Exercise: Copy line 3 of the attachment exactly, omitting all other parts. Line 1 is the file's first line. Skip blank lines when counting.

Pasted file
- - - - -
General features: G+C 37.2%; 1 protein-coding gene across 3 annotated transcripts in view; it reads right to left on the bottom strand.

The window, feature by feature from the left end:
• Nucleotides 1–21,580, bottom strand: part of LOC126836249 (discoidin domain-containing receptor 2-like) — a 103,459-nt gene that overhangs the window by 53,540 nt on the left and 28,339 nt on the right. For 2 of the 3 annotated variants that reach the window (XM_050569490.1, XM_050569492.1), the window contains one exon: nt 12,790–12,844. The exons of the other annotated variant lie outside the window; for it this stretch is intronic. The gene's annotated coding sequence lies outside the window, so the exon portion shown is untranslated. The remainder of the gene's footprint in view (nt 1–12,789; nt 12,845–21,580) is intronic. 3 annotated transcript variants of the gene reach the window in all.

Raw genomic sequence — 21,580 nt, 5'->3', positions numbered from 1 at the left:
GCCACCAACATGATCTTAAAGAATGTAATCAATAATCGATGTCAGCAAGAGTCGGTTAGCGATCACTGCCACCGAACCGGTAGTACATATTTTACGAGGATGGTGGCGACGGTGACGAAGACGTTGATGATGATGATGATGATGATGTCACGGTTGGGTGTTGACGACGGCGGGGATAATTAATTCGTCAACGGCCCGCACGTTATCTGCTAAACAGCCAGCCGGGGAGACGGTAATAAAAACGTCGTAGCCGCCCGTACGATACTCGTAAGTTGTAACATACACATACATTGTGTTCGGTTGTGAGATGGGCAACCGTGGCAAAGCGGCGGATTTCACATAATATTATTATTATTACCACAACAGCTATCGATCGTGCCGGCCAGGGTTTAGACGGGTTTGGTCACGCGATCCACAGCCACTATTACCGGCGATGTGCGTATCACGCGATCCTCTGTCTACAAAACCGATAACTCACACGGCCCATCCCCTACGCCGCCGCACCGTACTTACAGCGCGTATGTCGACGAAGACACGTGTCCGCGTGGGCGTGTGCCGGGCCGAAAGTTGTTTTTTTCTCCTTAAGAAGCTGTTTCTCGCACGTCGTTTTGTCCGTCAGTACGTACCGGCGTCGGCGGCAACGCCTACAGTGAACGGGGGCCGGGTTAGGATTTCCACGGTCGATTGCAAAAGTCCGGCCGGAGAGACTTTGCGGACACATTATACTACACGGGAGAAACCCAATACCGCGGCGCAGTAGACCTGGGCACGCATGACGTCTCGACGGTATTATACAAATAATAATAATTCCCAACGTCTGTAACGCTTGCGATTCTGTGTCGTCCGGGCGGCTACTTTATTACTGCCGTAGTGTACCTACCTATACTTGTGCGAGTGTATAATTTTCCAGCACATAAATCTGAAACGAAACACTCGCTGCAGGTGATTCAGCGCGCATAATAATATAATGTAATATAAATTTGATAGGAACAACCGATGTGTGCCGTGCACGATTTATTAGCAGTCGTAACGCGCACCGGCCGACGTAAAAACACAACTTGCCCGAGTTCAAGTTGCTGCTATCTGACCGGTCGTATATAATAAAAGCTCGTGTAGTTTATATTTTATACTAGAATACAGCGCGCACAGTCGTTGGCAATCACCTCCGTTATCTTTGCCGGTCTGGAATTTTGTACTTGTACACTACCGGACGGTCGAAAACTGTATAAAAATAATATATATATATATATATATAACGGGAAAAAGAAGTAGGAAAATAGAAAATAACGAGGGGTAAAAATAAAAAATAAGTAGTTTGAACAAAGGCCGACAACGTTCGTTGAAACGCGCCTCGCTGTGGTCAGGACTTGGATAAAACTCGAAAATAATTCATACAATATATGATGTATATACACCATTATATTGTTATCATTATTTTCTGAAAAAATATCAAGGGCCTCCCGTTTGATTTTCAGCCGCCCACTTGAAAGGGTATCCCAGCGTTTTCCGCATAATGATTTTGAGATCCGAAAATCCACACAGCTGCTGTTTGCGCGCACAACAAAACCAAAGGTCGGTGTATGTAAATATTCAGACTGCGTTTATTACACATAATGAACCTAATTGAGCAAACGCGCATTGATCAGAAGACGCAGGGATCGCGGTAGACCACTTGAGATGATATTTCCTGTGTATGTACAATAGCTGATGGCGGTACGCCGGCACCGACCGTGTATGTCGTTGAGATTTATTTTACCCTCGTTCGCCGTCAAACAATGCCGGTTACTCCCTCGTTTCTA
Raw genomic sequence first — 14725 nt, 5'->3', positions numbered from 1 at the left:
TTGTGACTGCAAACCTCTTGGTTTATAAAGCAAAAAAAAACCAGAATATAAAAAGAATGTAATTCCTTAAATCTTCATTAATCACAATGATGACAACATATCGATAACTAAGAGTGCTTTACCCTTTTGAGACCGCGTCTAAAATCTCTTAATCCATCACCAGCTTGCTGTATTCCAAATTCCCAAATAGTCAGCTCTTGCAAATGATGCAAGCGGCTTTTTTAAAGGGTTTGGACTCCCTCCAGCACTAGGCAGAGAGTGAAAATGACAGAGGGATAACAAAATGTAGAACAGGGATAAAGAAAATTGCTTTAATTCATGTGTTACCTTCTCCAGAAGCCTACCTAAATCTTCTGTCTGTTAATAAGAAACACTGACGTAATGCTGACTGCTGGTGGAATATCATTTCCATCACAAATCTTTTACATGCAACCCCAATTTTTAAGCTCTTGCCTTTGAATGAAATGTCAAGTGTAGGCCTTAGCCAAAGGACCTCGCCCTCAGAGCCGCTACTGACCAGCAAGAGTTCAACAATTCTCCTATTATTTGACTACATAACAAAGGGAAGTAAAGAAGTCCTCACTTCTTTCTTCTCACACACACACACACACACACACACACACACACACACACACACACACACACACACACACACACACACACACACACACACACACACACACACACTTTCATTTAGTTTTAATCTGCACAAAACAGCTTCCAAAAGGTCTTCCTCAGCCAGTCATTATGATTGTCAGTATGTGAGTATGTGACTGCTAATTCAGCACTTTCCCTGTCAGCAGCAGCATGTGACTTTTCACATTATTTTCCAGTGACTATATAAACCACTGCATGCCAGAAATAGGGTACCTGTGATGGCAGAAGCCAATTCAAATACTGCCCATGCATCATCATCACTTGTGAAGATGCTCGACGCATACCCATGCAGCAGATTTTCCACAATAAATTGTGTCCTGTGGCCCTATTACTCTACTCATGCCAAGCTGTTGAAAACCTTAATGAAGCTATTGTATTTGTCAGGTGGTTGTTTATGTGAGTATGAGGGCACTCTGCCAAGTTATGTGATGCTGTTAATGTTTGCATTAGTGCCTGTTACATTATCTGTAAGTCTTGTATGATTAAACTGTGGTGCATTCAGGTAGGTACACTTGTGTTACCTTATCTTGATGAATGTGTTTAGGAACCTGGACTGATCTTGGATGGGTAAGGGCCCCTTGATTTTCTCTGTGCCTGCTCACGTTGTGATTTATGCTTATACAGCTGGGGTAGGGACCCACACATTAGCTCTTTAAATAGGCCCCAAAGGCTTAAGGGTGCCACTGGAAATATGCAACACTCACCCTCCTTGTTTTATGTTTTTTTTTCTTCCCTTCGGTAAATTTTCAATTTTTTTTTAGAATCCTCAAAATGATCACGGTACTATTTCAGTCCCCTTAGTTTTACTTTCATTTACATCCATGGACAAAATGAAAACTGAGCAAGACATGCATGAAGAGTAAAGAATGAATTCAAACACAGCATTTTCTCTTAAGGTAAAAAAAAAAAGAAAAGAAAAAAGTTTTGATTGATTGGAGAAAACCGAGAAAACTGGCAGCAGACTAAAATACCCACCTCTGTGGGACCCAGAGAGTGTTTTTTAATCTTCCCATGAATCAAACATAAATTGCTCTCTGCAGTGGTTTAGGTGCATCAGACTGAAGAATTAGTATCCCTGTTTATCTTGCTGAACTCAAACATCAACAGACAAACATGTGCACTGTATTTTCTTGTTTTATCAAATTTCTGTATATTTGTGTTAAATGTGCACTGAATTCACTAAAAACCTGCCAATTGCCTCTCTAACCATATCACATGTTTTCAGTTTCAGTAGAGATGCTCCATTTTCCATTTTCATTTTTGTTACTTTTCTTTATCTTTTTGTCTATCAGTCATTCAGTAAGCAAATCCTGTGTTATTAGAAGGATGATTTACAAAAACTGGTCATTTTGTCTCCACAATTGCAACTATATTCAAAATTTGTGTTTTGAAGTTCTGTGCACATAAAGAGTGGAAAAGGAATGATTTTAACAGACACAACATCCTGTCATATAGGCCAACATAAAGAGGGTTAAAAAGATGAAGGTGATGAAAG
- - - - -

• Nucleotides 1–21,580, bottom strand: part of LOC126836249 (discoidin domain-containing receptor 2-like) — a 103,459-nt gene that overhangs the window by 53,540 nt on the left and 28,339 nt on the right. For 2 of the 3 annotated variants that reach the window (XM_050569490.1, XM_050569492.1), the window contains one exon: nt 12,790–12,844. The exons of the other annotated variant lie outside the window; for it this stretch is intronic. The gene's annotated coding sequence lies outside the window, so the exon portion shown is untranslated. The remainder of the gene's footprint in view (nt 1–12,789; nt 12,845–21,580) is intronic. 3 annotated transcript variants of the gene reach the window in all.